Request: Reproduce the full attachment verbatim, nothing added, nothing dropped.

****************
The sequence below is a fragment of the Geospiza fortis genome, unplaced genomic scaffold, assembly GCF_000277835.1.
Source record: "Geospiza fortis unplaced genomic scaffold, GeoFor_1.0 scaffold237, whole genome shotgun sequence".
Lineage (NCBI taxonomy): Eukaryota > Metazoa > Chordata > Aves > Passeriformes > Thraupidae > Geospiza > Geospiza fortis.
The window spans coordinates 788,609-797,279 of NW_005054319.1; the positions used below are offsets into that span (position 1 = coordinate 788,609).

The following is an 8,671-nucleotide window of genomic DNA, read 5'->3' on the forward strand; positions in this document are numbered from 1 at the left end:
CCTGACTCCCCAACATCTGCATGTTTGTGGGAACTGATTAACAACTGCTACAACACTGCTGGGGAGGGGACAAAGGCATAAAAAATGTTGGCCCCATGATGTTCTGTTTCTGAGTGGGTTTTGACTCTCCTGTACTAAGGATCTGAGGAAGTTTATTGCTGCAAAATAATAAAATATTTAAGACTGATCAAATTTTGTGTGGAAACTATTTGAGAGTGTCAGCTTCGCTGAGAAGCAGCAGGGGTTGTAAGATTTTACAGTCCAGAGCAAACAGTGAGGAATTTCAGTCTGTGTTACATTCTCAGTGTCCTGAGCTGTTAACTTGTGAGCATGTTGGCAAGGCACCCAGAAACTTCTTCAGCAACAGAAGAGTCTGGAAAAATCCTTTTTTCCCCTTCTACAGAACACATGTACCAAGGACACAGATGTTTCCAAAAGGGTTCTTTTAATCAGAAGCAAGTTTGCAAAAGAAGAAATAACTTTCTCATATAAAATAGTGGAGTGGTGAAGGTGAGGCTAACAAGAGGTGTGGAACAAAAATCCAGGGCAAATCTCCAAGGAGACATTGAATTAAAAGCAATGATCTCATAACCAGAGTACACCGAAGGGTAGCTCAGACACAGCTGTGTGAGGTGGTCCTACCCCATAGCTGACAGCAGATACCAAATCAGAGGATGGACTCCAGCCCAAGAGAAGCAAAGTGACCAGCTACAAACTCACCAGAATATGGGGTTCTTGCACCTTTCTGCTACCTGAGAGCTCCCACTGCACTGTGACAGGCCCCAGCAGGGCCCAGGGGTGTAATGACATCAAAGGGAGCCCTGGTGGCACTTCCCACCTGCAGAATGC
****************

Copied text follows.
The sequence below is a fragment of the Geospiza fortis genome, unplaced genomic scaffold, assembly GCF_000277835.1.
Source record: "Geospiza fortis unplaced genomic scaffold, GeoFor_1.0 scaffold237, whole genome shotgun sequence".
Lineage (NCBI taxonomy): Eukaryota > Metazoa > Chordata > Aves > Passeriformes > Thraupidae > Geospiza > Geospiza fortis.
The window spans coordinates 788,609-797,279 of NW_005054319.1; the positions used below are offsets into that span (position 1 = coordinate 788,609).

The following is an 8,671-nucleotide window of genomic DNA, read 5'->3' on the forward strand; positions in this document are numbered from 1 at the left end:
CCTGACTCCCCAACATCTGCATGTTTGTGGGAACTGATTAACAACTGCTACAACACTGCTGGGGAGGGGACAAAGGCATAAAAAATGTTGGCCCCATGATGTTCTGTTTCTGAGTGGGTTTTGACTCTCCTGTACTAAGGATCTGAGGAAGTTTATTGCTGCAAAATAATAAAATATTTAAGACTGATCAAATTTTGTGTGGAAACTATTTGAGAGTGTCAGCTTCGCTGAGAAGCAGCAGGGGTTGTAAGATTTTACAGTCCAGAGCAAACAGTGAGGAATTTCAGTCTGTGTTACATTCTCAGTGTCCTGAGCTGTTAACTTGTGAGCATGTTGGCAAGGCACCCAGAAACTTCTTCAGCAACAGAAGAGTCTGGAAAAATCCTTTTTTCCCCTTCTACAGAACACATGTACCAAGGACACAGATGTTTCCAAAAGGGTTCTTTTAATCAGAAGCAAGTTTGCAAAAGAAGAAATAACTTTCTCATATAAAATAGTGGAGTGGTGAAGGTGAGGCTAACAAGAGGTGTGGAACAAAAATCCAGGGCAAATCTCCAAGGAGACATTGAATTAAAAGCAATGATCTCATAACCAGAGTACACCGAAGGGTAGCTCAGACACAGCTGTGTGAGGTGGTCCTACCCCATAGCTGACAGCAGATACCAAATCAGAGGATGGACTCCAGCCCAAGAGAAGCAAAGTGACCAGCTACAAACTCACCAGAATATGGGGTTCTTGCACCTTTCTGCTACCTGAGAGCTCCCACTGCACTGTGACAGGCCCCAGCAGGGCCCAGGGGTGTAATGACATCAAAGGGAGCCCTGGTGGCACTTCCCACCTGCAGAATGC